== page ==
Evol Ecol Res 11: 827-840 (2009)     Full PDF if your library subscribes.

Spatiotemporal analysis shows stable genetic differentiation and barriers to dispersal in the Eurasian perch (Perca fluviatilis L.)

S. Bergek1 and J. Olsson2*

1Department of Animal Ecology and 2Department of Limnology, Uppsala University, Uppsala, Sweden

Correspondence: S. Bergek, Department of Animal Ecology, Evolutionary Biology Centre, Uppsala University, Norbyvägen 18D, SE-752 36 Uppsala, Sweden.
e-mail: sara.bergek@ebc.uu.se


Background: Recently, unexpected or cryptic barriers to gene flow causing genetic discontinuities have been found in a number of animal taxa, even in apparently highly connected areas such as aquatic environments.

Goal: Investigate the temporal stability of previously documented microgeographic genetic structure in a fish.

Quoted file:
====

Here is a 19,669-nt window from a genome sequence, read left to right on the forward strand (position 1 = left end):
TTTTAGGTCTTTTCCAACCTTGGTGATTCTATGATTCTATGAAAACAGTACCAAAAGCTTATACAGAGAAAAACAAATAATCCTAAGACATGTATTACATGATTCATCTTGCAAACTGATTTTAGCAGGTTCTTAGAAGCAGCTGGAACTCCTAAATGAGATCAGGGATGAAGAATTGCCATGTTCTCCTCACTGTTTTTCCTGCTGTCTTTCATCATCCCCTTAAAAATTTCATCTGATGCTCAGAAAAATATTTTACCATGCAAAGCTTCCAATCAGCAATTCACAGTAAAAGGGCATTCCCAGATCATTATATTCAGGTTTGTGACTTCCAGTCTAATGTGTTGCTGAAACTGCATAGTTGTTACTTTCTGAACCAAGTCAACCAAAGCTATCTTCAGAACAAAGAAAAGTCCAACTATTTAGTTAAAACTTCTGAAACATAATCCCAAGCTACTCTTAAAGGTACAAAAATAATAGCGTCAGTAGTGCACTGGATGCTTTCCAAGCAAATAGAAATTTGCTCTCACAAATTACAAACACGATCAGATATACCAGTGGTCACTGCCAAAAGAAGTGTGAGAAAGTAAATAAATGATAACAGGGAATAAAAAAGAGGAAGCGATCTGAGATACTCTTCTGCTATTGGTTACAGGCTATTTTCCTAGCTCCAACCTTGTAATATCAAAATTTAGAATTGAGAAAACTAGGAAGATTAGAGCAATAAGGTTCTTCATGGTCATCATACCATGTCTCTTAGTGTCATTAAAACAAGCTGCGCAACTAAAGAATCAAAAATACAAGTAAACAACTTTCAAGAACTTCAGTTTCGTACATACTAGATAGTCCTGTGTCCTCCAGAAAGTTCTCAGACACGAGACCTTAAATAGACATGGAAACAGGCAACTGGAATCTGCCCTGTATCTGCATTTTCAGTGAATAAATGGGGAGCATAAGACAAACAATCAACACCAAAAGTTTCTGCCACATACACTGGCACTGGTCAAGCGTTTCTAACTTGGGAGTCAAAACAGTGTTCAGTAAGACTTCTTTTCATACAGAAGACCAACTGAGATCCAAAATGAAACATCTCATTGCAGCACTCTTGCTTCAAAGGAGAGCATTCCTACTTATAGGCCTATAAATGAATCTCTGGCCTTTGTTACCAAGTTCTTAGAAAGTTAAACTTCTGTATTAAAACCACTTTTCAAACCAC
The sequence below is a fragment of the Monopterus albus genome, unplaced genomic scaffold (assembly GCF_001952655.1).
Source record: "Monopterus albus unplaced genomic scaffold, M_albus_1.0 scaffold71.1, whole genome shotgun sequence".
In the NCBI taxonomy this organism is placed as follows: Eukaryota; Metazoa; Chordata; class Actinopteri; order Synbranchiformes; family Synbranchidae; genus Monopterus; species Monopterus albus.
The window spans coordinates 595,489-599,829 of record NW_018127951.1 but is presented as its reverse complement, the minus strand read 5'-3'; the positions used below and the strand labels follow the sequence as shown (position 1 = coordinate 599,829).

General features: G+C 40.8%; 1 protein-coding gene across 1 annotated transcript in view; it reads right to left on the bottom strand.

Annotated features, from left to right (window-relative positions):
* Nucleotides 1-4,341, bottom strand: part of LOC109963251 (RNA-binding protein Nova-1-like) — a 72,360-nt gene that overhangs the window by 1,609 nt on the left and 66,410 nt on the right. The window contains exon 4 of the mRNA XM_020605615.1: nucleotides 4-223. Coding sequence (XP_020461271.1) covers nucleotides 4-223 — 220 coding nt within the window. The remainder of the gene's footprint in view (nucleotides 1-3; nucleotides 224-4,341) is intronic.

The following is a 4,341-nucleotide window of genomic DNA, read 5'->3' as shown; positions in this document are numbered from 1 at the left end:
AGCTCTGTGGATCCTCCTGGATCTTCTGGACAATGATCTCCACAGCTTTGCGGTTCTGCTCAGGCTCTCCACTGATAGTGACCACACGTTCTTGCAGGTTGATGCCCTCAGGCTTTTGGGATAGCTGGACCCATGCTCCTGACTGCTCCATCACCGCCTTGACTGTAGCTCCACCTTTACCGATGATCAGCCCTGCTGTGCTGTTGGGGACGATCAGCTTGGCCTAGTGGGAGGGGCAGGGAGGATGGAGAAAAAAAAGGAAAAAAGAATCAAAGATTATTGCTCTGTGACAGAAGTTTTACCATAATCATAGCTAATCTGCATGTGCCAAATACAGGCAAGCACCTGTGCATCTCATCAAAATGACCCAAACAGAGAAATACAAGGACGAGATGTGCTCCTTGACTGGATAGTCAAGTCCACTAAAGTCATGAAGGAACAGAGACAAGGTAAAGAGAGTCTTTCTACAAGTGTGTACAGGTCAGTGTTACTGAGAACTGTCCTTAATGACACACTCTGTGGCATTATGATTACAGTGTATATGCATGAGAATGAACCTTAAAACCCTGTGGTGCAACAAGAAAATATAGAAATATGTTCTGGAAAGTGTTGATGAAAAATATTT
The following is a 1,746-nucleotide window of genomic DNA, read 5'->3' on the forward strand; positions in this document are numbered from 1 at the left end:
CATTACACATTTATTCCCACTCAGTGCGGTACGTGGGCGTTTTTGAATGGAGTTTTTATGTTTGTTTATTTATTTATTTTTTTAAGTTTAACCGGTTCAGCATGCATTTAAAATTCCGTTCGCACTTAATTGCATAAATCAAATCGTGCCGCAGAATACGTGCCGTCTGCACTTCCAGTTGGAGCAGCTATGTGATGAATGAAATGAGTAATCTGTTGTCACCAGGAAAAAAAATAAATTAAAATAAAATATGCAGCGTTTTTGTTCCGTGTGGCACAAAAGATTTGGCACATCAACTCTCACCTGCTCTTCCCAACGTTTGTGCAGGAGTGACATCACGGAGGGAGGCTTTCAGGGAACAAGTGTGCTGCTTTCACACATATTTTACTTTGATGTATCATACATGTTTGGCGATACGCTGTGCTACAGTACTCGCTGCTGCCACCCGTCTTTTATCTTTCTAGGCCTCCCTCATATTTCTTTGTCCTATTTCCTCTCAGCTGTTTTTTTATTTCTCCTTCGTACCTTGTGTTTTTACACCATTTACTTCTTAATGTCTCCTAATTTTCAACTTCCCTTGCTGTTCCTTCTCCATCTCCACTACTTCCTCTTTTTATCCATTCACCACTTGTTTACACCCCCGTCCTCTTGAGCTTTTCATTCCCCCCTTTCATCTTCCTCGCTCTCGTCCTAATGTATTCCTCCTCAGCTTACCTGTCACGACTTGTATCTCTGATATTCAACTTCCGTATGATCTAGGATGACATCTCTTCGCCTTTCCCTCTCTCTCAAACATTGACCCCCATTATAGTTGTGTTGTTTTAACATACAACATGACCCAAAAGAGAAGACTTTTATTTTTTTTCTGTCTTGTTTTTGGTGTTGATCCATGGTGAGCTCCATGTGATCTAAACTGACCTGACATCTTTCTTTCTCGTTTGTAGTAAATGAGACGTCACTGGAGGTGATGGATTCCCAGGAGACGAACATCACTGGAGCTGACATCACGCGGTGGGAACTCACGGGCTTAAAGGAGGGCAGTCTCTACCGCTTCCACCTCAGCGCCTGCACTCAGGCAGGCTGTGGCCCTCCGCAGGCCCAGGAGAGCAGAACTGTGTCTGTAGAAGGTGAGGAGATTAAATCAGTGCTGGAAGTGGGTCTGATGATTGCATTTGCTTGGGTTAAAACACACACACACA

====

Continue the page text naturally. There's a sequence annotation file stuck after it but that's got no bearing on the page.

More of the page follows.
Organism: Eurasian perch (Perca fluviatilis L.)

Methods: We sampled four locations over a period of 2 years. We used six microsatellites to investigate population differentiation. We compared within-year to between-year differentiation.

Results: The significant genetic differentiation found between locations in 2004 was still present in 2006. The strongest barriers to gene flow in the lake were consistent over both sampling periods. Furthermore, temporal differentiation existed within each site between the years. Populations of perch appear to cluster in different patches in the lake that harbour genetically differentiated groups of fish. Hence, limited migration and barriers to dispersal can persist over time, even at a very small geographical scale and in an open aquatic environment.

Keywords: barriers to gene flow, microsatellites, Perca fluviatilis L., small-scale genetic divergence, spatiotemporal stability.

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